At seven years of age, Jazzgroove has been around almost long enough to be considered ‘the old guard’, yet when it began Jazzgroove (and Jazzgroove records) wanted to be an alternative to the establishment, started for and by musicians who needed new ways to perform and release their music.

The first CD released by Jazzgroove was a compilation as is their most recent release Jazzgroove 2. Evan Mannell kindly agreed to answer most of our questions. We were interested in hearing about the differences between the two, about what’s changed for Jazzgroove and what, if anything remains the same. Greg Levine reviewed the launch gig and we were relieved to hear that Mr Cheese made an appearance and that Jazzgroove is still not taking itself terribly seriously – except when it comes to music, that is.

Jazz Australia: Why is Jazzgroove releasing a compilation? And if you’ll excuse a tongue-in-cheek question, why isn’t there any holly on the front cover, or a Christmas tree (given the late December launch date)?

Evan Mannell: The poster has some green writing on it and “Radical Price” is written in red…that’s pretty festive don’t you think? Apart from that, I grew up in the Sutherland Shire and considering the irresponsible front page headlines being bandied about by the trash pages in Sydney, we’re trying to distance ourselves from the whole Christmas thing.

Minimal cover, maximum music.

And speaking of music I guess I should answer your actual question. Jazzgroove Records have released an enormous number of albums considering its relatively young age. The new compilation Jazzgroove 2 is a cross section of stuff from the last year-and-a-bit’s worth of releases. It’s a good vehicle for us to showcase our stable of brilliant musicians, and for those musicians to get their tracks into the hands of many and varied people, perhaps who might not hear it otherwise. We’re gonna sell it real cheap so people have no reason not to check out what’s really happening in the modern jazz scene in Sydney.

JA: The first CD produced on the Jazzgroove label was a compilation. And now seven years later, we have another one. How is decision to release this one different to (or the same as) the decisions behind the release of the first?

EM: The first one launched the ship. Our production values and collective knowledge and resources have improved dramatically since the early days. They are both showcases, and there’s no reason there won’t be another one in 15 albums time, which in Jazzgroove records timeline means not long at all! There is also a bit of a fundraising aspect to this release with artists on the label donating their tracks to try and bring some always-needed funds back into the organisation.

JA: How were the tracks for this CD chosen?

EM: The tracks were chosen by Gerard Masters, the old head of JGR (see Miriam Zolin’s 2003 interview with Gerard on www.allaboutjazz.com )and then bashed into shape a bit with the help of some artists who had slightly different takes in mind. As I said before it really is a cross-section of what’s happening. From the world music fused side of things there’s a band like Mosaic, led by singer and Mbira player Judy Campbell, who have a real Brazilian flavour fused into their thing and then up the other end there’s the more straight ahead modern jazz of Mark Harris’ quartet featuring brilliant side-men James Muller and Matt McMahon. Mature beyond his years, a young Jasper Leak documented his material and came up with It’s Cold Out, a very cool mixture of hard swinging originals and Afro-beat inspired funk, and he has a track featured. Well know jazz singer Lily Dior holds the other place for vocals on the compilation with a tune written by piano player Gerard Masters, whose trio has a track on there as well from his second album Island Life. The title track of that album was written by Cameron Undy, a guy long at the forefront of modern jazz in this country who has just released two albums on the same day; one by his trio Numerology, and the other, the brilliant 20th Century Dog from which a track is featured. Then there’s Haunting Melodies from Jerusalem, the album released by pianist/composer Leonie Cohen, the country rock blended sound of Jazzgroove favourites Sidecar, all round good times from Jeremy Borthwicks rambunctious Éxposed Bone, Ben Savage’s supercharged V8 ensemble with two of everything, and finally a track from guitarist Jess Green’s debut release, an album of music inspired by her recent travels to west Africa and beyond.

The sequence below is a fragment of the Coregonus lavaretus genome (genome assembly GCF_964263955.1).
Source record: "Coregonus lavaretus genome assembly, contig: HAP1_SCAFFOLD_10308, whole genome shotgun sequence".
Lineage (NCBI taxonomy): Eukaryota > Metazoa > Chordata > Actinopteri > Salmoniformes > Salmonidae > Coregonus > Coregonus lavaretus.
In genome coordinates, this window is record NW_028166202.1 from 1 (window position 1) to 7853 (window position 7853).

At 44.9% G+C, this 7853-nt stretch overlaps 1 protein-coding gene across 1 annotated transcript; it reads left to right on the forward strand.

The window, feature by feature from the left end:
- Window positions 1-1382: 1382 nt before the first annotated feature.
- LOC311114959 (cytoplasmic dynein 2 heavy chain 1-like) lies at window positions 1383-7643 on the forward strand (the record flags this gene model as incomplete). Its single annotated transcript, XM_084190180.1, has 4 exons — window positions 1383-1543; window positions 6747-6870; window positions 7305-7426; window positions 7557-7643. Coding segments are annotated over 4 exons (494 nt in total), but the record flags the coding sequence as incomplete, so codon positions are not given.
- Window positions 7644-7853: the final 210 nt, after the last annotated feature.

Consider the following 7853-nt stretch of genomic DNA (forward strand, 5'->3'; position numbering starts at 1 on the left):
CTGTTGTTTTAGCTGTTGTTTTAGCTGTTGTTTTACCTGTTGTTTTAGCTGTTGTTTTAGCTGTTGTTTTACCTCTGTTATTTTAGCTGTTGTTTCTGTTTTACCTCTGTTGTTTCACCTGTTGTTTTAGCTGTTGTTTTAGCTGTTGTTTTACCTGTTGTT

If there’s not something on there you like, then you don’t have ears!

Jazzgroove 2 was launched on Thursday December 17. You might like to read Greg Levine’s review of the gig.

Jazzgroove gigs happen every Tuesday night with double bill at Excelsior Hotel, cnr Foveaux & Bellevue Sts, Surry Hills (NSW)
8pm-12pm – $8 Entry
$7 Members of Jazz Action Society, SIMA, Sydney Jazz Club, UNSW Jazz Society
$5 Jazzgroove Members

Hash Varsani is the owner of The Jazz Directory, a network of sites related to jazz, travel and everything else he loves. He also runs a selection of jazz related sites including Jazz Club Jury, a jazz club and festival review site. Check out his Google+ Profile, to see what else he's up to...probably setting up another website from one of his many passions.